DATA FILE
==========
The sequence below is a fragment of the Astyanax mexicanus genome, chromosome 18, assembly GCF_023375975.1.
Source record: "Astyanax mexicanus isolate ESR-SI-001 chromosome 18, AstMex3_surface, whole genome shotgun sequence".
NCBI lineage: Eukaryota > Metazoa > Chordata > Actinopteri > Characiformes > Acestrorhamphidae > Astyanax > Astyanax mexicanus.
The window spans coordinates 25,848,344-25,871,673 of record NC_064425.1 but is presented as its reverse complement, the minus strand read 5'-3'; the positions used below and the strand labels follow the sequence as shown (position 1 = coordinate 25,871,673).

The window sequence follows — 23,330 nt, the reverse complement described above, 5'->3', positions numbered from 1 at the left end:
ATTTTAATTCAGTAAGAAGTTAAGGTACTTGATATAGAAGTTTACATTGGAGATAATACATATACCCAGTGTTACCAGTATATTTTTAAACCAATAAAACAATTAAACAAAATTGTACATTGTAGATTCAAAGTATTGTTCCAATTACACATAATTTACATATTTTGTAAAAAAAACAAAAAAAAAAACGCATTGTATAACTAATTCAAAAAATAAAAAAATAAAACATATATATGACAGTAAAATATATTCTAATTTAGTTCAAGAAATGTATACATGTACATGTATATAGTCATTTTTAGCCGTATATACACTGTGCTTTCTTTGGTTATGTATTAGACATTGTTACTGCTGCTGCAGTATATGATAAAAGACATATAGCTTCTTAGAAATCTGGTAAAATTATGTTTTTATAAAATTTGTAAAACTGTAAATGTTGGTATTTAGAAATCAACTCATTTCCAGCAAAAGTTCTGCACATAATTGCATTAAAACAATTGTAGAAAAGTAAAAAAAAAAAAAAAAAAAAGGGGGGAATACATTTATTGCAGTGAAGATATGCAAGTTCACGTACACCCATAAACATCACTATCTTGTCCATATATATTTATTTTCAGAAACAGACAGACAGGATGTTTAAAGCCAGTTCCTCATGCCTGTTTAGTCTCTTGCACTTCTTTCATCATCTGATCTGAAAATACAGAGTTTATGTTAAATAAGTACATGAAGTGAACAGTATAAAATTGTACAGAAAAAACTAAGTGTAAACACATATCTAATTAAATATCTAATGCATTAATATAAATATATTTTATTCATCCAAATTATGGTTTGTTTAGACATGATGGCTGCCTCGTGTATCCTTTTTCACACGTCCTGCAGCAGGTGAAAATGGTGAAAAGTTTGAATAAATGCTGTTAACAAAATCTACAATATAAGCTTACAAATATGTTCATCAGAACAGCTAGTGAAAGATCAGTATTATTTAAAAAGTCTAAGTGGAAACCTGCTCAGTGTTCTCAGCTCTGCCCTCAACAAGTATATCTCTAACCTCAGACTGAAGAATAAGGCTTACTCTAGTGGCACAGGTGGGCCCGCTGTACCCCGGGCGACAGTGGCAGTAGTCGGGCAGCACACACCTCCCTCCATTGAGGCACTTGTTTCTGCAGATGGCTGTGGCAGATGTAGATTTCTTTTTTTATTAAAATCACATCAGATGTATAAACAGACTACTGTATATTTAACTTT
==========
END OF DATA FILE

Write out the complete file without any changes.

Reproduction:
The sequence below is a fragment of the Astyanax mexicanus genome, chromosome 18, assembly GCF_023375975.1.
Source record: "Astyanax mexicanus isolate ESR-SI-001 chromosome 18, AstMex3_surface, whole genome shotgun sequence".
NCBI lineage: Eukaryota > Metazoa > Chordata > Actinopteri > Characiformes > Acestrorhamphidae > Astyanax > Astyanax mexicanus.
The window spans coordinates 25,848,344-25,871,673 of record NC_064425.1 but is presented as its reverse complement, the minus strand read 5'-3'; the positions used below and the strand labels follow the sequence as shown (position 1 = coordinate 25,871,673).

The window sequence follows — 23,330 nt, the reverse complement described above, 5'->3', positions numbered from 1 at the left end:
ATTTTAATTCAGTAAGAAGTTAAGGTACTTGATATAGAAGTTTACATTGGAGATAATACATATACCCAGTGTTACCAGTATATTTTTAAACCAATAAAACAATTAAACAAAATTGTACATTGTAGATTCAAAGTATTGTTCCAATTACACATAATTTACATATTTTGTAAAAAAAACAAAAAAAAAAACGCATTGTATAACTAATTCAAAAAATAAAAAAATAAAACATATATATGACAGTAAAATATATTCTAATTTAGTTCAAGAAATGTATACATGTACATGTATATAGTCATTTTTAGCCGTATATACACTGTGCTTTCTTTGGTTATGTATTAGACATTGTTACTGCTGCTGCAGTATATGATAAAAGACATATAGCTTCTTAGAAATCTGGTAAAATTATGTTTTTATAAAATTTGTAAAACTGTAAATGTTGGTATTTAGAAATCAACTCATTTCCAGCAAAAGTTCTGCACATAATTGCATTAAAACAATTGTAGAAAAGTAAAAAAAAAAAAAAAAAAAAGGGGGGAATACATTTATTGCAGTGAAGATATGCAAGTTCACGTACACCCATAAACATCACTATCTTGTCCATATATATTTATTTTCAGAAACAGACAGACAGGATGTTTAAAGCCAGTTCCTCATGCCTGTTTAGTCTCTTGCACTTCTTTCATCATCTGATCTGAAAATACAGAGTTTATGTTAAATAAGTACATGAAGTGAACAGTATAAAATTGTACAGAAAAAACTAAGTGTAAACACATATCTAATTAAATATCTAATGCATTAATATAAATATATTTTATTCATCCAAATTATGGTTTGTTTAGACATGATGGCTGCCTCGTGTATCCTTTTTCACACGTCCTGCAGCAGGTGAAAATGGTGAAAAGTTTGAATAAATGCTGTTAACAAAATCTACAATATAAGCTTACAAATATGTTCATCAGAACAGCTAGTGAAAGATCAGTATTATTTAAAAAGTCTAAGTGGAAACCTGCTCAGTGTTCTCAGCTCTGCCCTCAACAAGTATATCTCTAACCTCAGACTGAAGAATAAGGCTTACTCTAGTGGCACAGGTGGGCCCGCTGTACCCCGGGCGACAGTGGCAGTAGTCGGGCAGCACACACCTCCCTCCATTGAGGCACTTGTTTCTGCAGATGGCTGTGGCAGATGTAGATTTCTTTTTTTATTAAAATCACATCAGATGTATAAACAGACTACTGTATATTTAACTTT